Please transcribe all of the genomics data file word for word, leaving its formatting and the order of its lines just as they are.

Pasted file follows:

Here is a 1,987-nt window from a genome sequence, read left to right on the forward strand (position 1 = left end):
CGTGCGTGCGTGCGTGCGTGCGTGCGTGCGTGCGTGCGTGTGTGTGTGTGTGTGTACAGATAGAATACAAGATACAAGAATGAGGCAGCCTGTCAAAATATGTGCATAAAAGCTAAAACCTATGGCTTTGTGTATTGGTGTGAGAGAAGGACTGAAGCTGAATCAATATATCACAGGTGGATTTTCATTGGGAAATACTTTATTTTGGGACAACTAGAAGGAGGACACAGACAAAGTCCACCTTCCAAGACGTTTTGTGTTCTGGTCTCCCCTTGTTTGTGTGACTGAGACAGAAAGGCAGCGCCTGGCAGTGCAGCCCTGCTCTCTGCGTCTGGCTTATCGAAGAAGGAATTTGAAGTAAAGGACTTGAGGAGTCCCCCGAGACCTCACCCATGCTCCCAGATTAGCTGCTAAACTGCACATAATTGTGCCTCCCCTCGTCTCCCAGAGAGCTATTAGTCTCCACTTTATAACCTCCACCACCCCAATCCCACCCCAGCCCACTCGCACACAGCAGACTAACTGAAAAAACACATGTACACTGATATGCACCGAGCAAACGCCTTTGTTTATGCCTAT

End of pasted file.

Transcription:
Here is a 1,987-nt window from a genome sequence, read left to right on the forward strand (position 1 = left end):
CGTGCGTGCGTGCGTGCGTGCGTGCGTGCGTGCGTGCGTGTGTGTGTGTGTGTGTACAGATAGAATACAAGATACAAGAATGAGGCAGCCTGTCAAAATATGTGCATAAAAGCTAAAACCTATGGCTTTGTGTATTGGTGTGAGAGAAGGACTGAAGCTGAATCAATATATCACAGGTGGATTTTCATTGGGAAATACTTTATTTTGGGACAACTAGAAGGAGGACACAGACAAAGTCCACCTTCCAAGACGTTTTGTGTTCTGGTCTCCCCTTGTTTGTGTGACTGAGACAGAAAGGCAGCGCCTGGCAGTGCAGCCCTGCTCTCTGCGTCTGGCTTATCGAAGAAGGAATTTGAAGTAAAGGACTTGAGGAGTCCCCCGAGACCTCACCCATGCTCCCAGATTAGCTGCTAAACTGCACATAATTGTGCCTCCCCTCGTCTCCCAGAGAGCTATTAGTCTCCACTTTATAACCTCCACCACCCCAATCCCACCCCAGCCCACTCGCACACAGCAGACTAACTGAAAAAACACATGTACACTGATATGCACCGAGCAAACGCCTTTGTTTATGCCTAT